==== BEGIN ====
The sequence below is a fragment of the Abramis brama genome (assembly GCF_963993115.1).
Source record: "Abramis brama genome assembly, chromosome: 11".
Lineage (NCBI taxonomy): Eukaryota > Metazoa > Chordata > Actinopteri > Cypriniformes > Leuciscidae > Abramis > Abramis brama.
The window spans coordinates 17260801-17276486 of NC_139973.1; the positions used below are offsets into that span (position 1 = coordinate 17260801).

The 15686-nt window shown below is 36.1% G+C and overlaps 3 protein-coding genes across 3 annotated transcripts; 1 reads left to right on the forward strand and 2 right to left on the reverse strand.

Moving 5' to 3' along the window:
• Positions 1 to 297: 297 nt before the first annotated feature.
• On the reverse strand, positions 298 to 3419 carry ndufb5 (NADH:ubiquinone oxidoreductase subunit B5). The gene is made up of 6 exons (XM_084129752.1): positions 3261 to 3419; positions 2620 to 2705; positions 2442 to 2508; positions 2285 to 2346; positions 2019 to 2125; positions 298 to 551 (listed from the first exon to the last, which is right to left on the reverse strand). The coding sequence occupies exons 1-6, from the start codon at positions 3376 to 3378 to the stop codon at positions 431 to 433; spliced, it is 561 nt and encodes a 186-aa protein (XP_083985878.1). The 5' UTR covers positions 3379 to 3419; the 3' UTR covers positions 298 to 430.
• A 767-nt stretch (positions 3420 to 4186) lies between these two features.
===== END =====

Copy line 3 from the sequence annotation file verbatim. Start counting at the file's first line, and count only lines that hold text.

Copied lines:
Lineage (NCBI taxonomy): Eukaryota > Metazoa > Chordata > Actinopteri > Cypriniformes > Leuciscidae > Abramis > Abramis brama.